More bwahahahahahaha. . .

The author of the HB 2151, which I had been describing as an Urban Livestock Liberation act, has made a slight change in the text of his bill, by adding this text:

“C. The provisions of subsections A and B of this section shall not apply to regulations by municipalities which lawfully limit the type and number of livestock in certain areas.”

Bwahahahaha.  I think the title should now be changed to — “Encouraging Lawsuits in Oklahoma Act of 2009”.  This opens a hole big enough to drive through a fleet of trucks hauling chickens and goats to backyard chicken coops and barns in Oklahoma cities.

In one paragraph, the legislators say that municipalities can’t regulate livestock.  In the next paragraph, the legislators say that municipalities can regulate livestock. 

So which is it?  Can or can’t regulate livestock?  I can see legal challenges to city ordinances and legal challenges to this law itself.  And I thought the Republicans were supposed to be agin’ the trial lawyers.  Yet, they hand them a fat opportunity for even more litigation like this.  If this keeps up, Republicans will start getting phat checks from trial lawyers.

As I said in my earlier post on this subject, if we let the Legislature have enough rope, they will certainly hang themselves.  Oklahoma moves deeper and deeper into a recession, while our legislature occupies its time with frivolous ideological legislation and pandering to special interests.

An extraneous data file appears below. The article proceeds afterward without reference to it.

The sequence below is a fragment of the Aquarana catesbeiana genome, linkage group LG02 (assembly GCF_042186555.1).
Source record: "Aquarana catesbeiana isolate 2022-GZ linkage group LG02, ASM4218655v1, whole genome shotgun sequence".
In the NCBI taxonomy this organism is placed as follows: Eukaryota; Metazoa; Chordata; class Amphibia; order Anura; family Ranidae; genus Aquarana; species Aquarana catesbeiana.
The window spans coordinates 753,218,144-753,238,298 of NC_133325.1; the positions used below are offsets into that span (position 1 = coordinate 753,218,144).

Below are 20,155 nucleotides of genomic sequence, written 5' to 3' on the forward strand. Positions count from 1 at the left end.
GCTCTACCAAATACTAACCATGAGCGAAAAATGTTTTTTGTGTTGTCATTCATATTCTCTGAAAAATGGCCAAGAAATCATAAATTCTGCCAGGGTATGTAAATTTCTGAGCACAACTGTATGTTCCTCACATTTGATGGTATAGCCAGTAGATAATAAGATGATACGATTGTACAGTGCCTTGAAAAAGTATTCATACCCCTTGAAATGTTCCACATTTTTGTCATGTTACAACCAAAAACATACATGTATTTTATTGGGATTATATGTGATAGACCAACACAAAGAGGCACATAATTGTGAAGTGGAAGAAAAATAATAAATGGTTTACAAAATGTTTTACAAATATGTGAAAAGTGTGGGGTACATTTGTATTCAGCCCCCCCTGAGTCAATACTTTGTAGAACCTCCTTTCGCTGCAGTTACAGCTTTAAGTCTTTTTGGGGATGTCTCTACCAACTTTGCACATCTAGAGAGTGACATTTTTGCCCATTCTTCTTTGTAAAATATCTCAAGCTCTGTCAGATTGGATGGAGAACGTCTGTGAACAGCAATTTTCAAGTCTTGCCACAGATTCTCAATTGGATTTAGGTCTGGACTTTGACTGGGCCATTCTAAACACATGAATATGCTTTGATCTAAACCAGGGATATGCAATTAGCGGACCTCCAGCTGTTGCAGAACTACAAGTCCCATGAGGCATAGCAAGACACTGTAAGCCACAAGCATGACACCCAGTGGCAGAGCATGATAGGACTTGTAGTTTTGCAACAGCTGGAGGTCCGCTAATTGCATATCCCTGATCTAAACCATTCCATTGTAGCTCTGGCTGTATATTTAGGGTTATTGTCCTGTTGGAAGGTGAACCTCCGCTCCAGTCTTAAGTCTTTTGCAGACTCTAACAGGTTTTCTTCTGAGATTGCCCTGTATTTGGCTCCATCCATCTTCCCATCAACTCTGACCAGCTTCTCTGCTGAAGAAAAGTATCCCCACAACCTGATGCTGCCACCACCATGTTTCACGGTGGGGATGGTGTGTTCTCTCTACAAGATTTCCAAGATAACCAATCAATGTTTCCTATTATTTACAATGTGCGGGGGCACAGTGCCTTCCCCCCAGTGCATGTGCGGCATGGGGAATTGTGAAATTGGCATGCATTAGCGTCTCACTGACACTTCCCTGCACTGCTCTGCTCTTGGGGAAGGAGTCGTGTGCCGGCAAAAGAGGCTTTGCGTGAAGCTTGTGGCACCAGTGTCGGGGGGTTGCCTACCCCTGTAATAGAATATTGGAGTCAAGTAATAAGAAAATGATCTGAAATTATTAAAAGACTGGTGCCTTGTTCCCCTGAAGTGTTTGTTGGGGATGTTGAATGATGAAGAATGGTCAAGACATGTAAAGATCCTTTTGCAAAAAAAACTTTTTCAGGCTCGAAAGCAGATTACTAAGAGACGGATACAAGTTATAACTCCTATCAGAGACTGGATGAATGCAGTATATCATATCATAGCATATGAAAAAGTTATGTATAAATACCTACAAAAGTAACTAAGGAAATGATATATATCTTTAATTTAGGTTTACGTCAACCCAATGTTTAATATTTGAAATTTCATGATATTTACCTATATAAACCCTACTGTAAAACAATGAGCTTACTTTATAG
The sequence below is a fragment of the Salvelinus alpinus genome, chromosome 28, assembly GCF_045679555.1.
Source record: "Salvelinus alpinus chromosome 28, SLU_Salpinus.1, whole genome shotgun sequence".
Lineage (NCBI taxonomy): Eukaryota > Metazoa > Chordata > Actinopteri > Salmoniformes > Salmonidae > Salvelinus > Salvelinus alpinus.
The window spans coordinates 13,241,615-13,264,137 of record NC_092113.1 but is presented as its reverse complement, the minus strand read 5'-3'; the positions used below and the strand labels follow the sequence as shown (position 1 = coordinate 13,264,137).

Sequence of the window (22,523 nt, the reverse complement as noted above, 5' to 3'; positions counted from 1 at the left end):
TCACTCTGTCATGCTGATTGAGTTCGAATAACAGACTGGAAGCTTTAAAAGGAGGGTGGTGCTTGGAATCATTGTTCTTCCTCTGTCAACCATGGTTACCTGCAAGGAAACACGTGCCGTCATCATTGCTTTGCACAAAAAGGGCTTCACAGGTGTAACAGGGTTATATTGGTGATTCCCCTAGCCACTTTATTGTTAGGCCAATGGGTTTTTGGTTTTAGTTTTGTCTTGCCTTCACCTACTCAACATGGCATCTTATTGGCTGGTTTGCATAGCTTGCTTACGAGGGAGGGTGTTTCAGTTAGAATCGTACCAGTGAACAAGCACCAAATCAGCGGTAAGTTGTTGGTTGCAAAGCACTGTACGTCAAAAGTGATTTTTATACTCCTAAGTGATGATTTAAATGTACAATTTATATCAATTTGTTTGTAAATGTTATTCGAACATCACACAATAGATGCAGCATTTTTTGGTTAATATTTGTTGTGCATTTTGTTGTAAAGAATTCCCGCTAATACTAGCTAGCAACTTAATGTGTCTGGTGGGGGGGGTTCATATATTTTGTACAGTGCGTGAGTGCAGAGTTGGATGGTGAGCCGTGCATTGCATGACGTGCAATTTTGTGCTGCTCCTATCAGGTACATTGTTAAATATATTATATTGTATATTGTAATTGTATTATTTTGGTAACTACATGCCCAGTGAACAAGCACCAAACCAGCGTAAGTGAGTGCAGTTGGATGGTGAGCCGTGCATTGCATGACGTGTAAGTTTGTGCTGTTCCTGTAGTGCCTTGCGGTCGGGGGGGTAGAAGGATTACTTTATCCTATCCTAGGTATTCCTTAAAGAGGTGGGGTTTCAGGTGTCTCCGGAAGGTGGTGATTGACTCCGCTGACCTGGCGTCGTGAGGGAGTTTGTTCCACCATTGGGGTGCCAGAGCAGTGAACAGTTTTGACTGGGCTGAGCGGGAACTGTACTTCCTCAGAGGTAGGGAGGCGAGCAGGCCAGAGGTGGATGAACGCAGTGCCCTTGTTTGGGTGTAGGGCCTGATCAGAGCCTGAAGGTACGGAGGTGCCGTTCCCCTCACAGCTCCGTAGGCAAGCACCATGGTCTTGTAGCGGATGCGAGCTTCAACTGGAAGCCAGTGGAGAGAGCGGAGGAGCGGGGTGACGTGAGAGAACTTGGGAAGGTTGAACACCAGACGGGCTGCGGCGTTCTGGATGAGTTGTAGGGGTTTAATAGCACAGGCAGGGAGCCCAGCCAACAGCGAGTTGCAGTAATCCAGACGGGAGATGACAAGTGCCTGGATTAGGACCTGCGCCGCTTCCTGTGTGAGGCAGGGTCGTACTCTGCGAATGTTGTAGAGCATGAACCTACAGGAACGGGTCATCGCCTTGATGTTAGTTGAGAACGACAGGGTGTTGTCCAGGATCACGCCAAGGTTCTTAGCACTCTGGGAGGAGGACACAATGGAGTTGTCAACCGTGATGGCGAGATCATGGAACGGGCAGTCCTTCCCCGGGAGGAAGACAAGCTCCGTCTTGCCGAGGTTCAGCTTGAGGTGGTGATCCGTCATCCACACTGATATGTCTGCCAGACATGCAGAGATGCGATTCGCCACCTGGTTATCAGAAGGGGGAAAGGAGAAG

The confined animal feeding operation system certainly “needs” all the help it can get to stave off the economic and ecological irrationalities inherent in its structure, and the legislature will certainly try to extend its life, but the handwriting is on the wall — “mene, mene, tekel, u-pharison”, ancient Aramaic words for coins. 

The interpretation today is that same as it was in the days of Daniel.  Its days have been numbered and its “kingdom” is coming to an end.  The CAFO system has been weighed in the balances and found wanting.  Its business will be divided and given to another.

And who is the “another” we ask?  Those farmers and ranchers who respect the integrity of the land, who do not create odoriferous pestholes of disease and corruption, who do not treat their animals with grave cruelty, whose business models are economic viable and environmentally sustainable.  That is the future of livestock culture, not the accountant-designed, corporation-dominated, CAFO system which robs the land and the farmer and gives all the benefit to the corporations and retailers.

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